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The best way to learn about people is to talk to them.

Dr. Anton Treuer will provide this opportunity for anyone who wants to learn more about Native Americans at his Chautauqua lecture on Thursday, Nov. 19, at Eastern Kentucky University. A professor of Ojibwe at Bemidji State University and executive director of the American Indian Resource Center, he will present “Everything You Wanted to Know about Indians but Were Afraid to Ask” at 7:30 p.m. in O’Donnell Hall of the Whitlock Building. His talk, free and open to the public, also serves as the keynote address for Native American Heritage Month.

Treuer is a cultural historian, storyteller and community advocate. He has given presentations around the world on topics such as Cultural Competence and Equity; Strategies for Addressing the “Achievement” Gap; and Tribal Sovereignty, History, Language and Culture. In his presentations, Treuer shares his vision of a better world, informed by his understanding of Ojibwe traditions and knowledge.

He is also the author of more than a dozen books on Native American and Ojibwe history and culture. “The Assassination of Hole in the Day,” about the 19th century Ojibwe leader also known as Bagone-giizhig, received the Award of Merit from the American Association for State and Local History and was hailed by Native American novelist Louise Erdrich as “a masterful history, and more…illuminating the character of a controversial and charismatic Ojibwe leader from within Ojibwe culture, and telling a powerful story of loss that reverberates in the present.” Two of Treuer’s books have also been selected as Minnesota Reads of the Year by the Society for the Book at the Library of Congress.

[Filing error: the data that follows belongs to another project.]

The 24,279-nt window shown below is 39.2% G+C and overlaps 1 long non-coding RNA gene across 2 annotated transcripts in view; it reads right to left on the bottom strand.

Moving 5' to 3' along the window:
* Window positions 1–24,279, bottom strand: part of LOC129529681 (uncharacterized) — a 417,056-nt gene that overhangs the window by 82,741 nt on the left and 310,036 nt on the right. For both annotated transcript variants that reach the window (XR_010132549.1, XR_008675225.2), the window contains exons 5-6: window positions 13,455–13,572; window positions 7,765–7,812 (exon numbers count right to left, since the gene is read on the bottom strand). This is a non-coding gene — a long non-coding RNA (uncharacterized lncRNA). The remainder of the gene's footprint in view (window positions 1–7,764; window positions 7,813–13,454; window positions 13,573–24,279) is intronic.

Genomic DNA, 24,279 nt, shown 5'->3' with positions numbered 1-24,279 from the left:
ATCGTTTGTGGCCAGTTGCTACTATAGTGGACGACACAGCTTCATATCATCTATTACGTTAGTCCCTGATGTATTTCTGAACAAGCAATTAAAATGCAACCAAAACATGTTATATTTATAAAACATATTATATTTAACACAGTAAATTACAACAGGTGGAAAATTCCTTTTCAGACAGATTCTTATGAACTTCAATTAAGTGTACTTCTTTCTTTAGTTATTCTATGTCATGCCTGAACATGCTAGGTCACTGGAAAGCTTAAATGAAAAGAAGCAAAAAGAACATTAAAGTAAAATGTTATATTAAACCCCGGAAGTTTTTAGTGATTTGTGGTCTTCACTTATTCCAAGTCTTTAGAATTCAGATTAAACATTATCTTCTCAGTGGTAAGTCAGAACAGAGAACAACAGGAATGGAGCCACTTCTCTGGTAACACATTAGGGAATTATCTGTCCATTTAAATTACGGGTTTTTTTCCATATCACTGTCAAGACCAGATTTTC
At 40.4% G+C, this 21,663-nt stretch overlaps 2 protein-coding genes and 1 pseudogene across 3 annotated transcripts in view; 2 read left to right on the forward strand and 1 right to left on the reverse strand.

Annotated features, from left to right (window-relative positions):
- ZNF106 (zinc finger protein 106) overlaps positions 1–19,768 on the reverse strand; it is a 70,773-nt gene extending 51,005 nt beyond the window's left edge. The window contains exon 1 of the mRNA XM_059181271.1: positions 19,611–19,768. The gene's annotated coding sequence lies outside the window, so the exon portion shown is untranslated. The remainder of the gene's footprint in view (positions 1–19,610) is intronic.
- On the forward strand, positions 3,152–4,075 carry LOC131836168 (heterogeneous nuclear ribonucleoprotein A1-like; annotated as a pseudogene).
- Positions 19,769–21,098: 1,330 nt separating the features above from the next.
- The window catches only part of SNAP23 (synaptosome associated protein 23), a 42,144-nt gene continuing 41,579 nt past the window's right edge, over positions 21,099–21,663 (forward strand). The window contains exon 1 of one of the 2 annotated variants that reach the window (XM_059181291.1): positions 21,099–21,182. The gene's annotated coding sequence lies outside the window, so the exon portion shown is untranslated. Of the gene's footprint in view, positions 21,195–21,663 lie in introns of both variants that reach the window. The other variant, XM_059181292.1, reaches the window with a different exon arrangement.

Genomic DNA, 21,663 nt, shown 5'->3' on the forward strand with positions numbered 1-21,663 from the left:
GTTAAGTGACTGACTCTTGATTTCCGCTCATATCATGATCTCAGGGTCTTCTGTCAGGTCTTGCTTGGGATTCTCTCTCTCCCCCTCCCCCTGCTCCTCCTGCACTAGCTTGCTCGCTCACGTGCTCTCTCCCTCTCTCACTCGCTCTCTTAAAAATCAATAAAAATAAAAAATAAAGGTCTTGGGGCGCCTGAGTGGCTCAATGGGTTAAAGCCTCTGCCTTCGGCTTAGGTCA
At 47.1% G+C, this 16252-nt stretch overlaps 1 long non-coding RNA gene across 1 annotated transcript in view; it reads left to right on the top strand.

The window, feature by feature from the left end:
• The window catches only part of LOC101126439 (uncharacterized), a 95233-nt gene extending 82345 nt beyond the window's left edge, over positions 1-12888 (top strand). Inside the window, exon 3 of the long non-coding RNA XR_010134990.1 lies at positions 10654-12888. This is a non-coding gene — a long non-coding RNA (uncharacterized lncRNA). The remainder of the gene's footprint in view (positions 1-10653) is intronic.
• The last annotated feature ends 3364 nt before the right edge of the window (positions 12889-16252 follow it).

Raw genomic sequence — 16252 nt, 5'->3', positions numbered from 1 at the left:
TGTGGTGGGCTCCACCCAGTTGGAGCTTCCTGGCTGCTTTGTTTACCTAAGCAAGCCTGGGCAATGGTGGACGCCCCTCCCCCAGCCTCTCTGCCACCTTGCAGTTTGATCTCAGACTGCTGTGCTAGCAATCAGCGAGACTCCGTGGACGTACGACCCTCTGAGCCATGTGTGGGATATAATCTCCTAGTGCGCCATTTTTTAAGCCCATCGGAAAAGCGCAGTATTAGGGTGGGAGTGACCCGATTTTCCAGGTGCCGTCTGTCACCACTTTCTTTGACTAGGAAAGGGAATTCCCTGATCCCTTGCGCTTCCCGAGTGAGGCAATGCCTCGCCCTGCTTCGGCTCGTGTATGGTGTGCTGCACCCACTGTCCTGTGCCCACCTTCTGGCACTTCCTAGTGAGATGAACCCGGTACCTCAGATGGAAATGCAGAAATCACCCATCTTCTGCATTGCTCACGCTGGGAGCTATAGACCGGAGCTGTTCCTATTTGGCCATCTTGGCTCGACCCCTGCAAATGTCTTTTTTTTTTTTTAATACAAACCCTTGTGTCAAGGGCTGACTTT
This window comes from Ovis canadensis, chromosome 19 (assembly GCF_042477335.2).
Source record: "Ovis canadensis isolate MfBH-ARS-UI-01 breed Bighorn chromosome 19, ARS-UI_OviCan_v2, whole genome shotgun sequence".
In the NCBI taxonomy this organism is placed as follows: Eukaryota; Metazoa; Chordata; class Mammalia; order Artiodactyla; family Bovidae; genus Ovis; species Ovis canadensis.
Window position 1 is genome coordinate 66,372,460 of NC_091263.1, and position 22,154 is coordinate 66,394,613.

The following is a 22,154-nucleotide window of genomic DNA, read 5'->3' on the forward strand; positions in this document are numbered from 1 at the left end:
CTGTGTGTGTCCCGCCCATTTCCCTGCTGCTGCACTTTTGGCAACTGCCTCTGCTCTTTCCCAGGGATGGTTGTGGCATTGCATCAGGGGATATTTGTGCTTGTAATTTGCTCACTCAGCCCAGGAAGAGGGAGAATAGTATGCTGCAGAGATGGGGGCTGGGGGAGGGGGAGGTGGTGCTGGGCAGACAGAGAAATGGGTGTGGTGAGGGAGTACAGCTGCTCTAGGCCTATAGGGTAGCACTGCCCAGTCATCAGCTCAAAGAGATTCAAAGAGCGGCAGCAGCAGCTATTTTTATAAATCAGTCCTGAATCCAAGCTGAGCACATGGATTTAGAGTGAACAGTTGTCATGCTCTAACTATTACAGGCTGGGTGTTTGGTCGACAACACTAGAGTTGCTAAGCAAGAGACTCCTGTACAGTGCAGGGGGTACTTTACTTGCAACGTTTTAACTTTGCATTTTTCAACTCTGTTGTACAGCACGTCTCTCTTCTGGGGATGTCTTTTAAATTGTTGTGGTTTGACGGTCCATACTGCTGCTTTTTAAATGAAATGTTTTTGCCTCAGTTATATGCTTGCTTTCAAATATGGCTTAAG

Treuer earned his bachelor’s degree from Princeton University and his master’s and doctoral degrees from the University of Minnesota. He is the editor of the Oshkaabewis Native Journal, the only academic journal of the Ojibwe language. Treuer has served on many organizational boards and has received more than 40 awards and fellowships from groups such as the American Philosophical Society, the National Endowment for the Humanities, the National Science Foundation, the MacArthur Foundation, the Bush Foundation and the John Simon Guggenheim Foundation.    

His lecture is sponsored by the Department of Anthropology, Sociology & Social Work; the Department of History; the Department of English; the Office of Diversity; the Department of Languages, Cultures & Humanities; the Comparative Humanities Program and EKU Honors.

For more information, visit www.chautauqua.eku.eduor contact Chautauqua Lecture Coordinator Dr. Erik Liddell at